I also worked as a translator for the BBC documentary China: A New World Order. Translating the interview records was heart-breaking. I would like to share just one mother’s story. This is what she said: “My mother-in-law was looking after my children. My sister-in-law could not get a hold of my mother-in-law for a few days, so she went to visit. When my sister-in-law got there, the children told her that their grandmother was taken away by police three days ago. My mother-in-law is 72 years old. I could not believe it. She’s old and in poor health. Three days after my mother-in-law was arrested, my children were taken to an orphanage. My heart was just torn apart. I never thought this kind of disaster could happen to me.” This mother went to Turkey in 2016 because her father was ill. When she wanted to return home, the mass arrests had started, so she was trapped and couldn’t go back. Her mother-in-law, a 72-year old woman, was looking after her children. Then the police arrested her mother-in-law, and three days later, all her children were taken away. Up until now, she doesn’t know what has happened to her children.

The most difficult part of my job was to interpret for interviews with people who had suffered torture or rape. Probably the best-known account of violence against women in the camps was made by Mihrigul Tursun to the US Congressional Commission in 2018, but there are many other less well known cases. Earlier this year, I went to Germany to interview a young woman called Ruqiye. We spent five hours on the interview and then I had to ask the researcher to leave the room because I couldn’t translate anymore. It was impossible for me to translate the details of the scene and how it happened. It was just too much. Ruqiye told me, “Rape occurs in prison and in the prisons. 99% of women are actually experiencing it, but they wouldn’t talk about it because they feel too ashamed. That is why I have to tell the world, because this is an extreme situation and the world should know what has been happening.”

Page from the manga retelling of Mihrigul Tursun’s story, What Has Happened To Me, courtesy of Tomomi Shimizu. 

I translated a book a few years ago, called The Land Drenched in Tears. It is a memoir, the story of a Tatar woman called Soyungul Chanisheff, and her life during the Cultural Revolution in East Turkistan. When I compare what is happening now to what happened at that time, I think we can safely say that now it is maybe a hundred times worse. Last time I spoke to Soyungul Chanisheff, she said, “At least I had freedom in that little cell because there wasn’t a camera watching me. And I had some time and opportunity to speak to the people in the next cell, pretending to read the newspaper aloud, but at the moment, that is not the case. Even in your own home, you don’t have that freedom.”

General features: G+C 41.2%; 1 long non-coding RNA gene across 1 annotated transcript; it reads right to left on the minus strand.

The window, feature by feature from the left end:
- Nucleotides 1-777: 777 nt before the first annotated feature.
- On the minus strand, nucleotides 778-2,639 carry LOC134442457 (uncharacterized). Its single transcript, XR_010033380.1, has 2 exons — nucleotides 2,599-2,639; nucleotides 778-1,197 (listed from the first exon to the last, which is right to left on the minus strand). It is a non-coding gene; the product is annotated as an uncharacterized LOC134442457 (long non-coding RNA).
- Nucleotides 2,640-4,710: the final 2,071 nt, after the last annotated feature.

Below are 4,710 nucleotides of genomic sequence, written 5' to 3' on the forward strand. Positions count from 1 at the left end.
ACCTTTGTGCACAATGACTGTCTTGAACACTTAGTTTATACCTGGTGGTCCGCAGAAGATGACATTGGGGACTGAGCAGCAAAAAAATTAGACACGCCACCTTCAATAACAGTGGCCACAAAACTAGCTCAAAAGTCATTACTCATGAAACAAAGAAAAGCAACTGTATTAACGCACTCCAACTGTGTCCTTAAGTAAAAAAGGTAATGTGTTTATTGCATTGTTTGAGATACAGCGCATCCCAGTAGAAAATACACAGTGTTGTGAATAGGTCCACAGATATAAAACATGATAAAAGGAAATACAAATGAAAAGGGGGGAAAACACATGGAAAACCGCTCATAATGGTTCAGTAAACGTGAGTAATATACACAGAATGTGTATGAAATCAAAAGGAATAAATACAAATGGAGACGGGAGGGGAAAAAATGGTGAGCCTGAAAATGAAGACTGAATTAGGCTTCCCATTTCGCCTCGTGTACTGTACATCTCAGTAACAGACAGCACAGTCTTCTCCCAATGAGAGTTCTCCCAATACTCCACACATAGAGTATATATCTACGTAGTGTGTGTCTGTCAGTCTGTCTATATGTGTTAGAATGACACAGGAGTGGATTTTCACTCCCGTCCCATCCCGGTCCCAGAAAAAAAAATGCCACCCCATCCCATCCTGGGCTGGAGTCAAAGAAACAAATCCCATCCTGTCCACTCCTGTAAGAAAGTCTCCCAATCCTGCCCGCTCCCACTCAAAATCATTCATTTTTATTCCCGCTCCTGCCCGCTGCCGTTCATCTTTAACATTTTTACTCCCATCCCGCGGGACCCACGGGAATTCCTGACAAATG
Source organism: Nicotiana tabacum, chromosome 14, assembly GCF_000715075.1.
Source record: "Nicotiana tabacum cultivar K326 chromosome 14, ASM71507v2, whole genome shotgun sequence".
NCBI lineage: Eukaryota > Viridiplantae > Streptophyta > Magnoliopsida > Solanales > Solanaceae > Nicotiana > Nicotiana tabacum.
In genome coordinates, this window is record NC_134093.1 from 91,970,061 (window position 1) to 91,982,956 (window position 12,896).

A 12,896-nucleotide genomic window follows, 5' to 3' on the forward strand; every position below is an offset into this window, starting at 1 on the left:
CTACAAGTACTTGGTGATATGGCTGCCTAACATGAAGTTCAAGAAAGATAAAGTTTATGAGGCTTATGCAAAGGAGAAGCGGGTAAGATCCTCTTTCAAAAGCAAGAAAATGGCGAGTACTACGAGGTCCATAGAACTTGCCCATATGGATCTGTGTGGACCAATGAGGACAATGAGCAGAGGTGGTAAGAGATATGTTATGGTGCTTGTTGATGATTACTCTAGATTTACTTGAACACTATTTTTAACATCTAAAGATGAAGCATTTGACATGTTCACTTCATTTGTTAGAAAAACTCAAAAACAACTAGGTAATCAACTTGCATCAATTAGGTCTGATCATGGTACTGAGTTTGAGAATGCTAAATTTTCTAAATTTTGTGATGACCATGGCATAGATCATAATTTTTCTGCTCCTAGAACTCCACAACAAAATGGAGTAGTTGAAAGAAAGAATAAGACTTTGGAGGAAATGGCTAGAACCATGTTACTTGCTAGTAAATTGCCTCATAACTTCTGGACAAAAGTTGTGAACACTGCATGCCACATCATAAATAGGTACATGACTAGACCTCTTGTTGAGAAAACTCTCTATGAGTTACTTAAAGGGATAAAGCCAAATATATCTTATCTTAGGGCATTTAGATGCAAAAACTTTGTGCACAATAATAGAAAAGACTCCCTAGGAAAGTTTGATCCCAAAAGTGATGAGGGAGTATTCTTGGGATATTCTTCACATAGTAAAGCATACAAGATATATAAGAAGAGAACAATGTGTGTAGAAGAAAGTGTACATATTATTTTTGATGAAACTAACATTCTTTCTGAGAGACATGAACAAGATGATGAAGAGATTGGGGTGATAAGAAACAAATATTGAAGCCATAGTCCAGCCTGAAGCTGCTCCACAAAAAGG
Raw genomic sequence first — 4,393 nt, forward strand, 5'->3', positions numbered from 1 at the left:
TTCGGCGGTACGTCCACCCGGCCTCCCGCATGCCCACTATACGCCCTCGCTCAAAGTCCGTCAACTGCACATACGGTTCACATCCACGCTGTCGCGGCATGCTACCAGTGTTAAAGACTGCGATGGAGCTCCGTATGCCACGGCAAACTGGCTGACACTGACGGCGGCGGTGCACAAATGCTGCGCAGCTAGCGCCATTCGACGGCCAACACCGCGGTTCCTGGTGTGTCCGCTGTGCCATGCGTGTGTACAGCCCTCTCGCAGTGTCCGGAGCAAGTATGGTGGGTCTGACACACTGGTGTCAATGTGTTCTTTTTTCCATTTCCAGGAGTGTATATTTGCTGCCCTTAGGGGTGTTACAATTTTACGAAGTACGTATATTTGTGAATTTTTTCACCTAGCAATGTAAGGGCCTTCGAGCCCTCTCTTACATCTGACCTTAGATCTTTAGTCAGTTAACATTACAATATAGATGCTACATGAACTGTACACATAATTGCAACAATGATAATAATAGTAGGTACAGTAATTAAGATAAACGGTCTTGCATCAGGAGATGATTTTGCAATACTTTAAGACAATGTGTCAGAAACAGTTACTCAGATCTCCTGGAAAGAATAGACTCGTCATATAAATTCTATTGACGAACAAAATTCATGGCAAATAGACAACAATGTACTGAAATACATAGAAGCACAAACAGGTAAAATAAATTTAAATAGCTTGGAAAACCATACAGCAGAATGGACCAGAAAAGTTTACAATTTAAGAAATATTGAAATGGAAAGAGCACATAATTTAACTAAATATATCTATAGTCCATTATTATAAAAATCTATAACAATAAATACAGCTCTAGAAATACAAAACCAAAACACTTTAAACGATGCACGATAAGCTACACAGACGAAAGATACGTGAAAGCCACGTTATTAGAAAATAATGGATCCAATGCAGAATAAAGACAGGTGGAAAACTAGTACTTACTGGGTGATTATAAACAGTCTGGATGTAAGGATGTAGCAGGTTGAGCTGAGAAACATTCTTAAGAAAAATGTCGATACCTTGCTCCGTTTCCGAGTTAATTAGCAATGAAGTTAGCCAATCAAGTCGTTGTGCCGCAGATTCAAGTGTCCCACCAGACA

Every morning when I wake up, I think about this question of how to combat this evil; how, if in any way, this situation can be changed. What motivates me is the belief that the more truth that comes out, the better. And the truth lies in the real human stories, the human suffering, and particularly with the women.

I think that when truths are exposed, more people will join our campaign. I am hopeful, though I am not an expert in legal procedures, that there will be international action. I also wonder if Chinese people within China might take some kind of action when these truths are revealed, because too often people inside China don’t believe what is happening. But now, I think, more and more people are understanding the situation. When brave people like Soyungul or Ruqiye, or Gulbahar Jelilova come forward to tell their own most shocking stories, I think this is very powerful. We know from other atrocities committed against Muslim peoples, like in Bosnia, that many women were raped, and it was very difficult for them to speak out, because of the shame, and so I think these Uyghur women who have spoken out about their terrible experiences are particularly brave, and their words are very important. The first step before any organization or country can take action, is that they must have strong evidence of what is happening.

Rahima Mahmut is a Uyghur singer, human rights activist, and award-winning translator of the poignant prison memoir The Land Drenched in Tears by Soyungul Chanisheff. Her latest work includes working as a consultant and translator for the ITV documentary Undercover: Inside China’s Digital Gulag shown July 2019; and translator for the latest BBC documentary China: A New World Order. Currently, she is the UK representative for the World Uyghur Congress.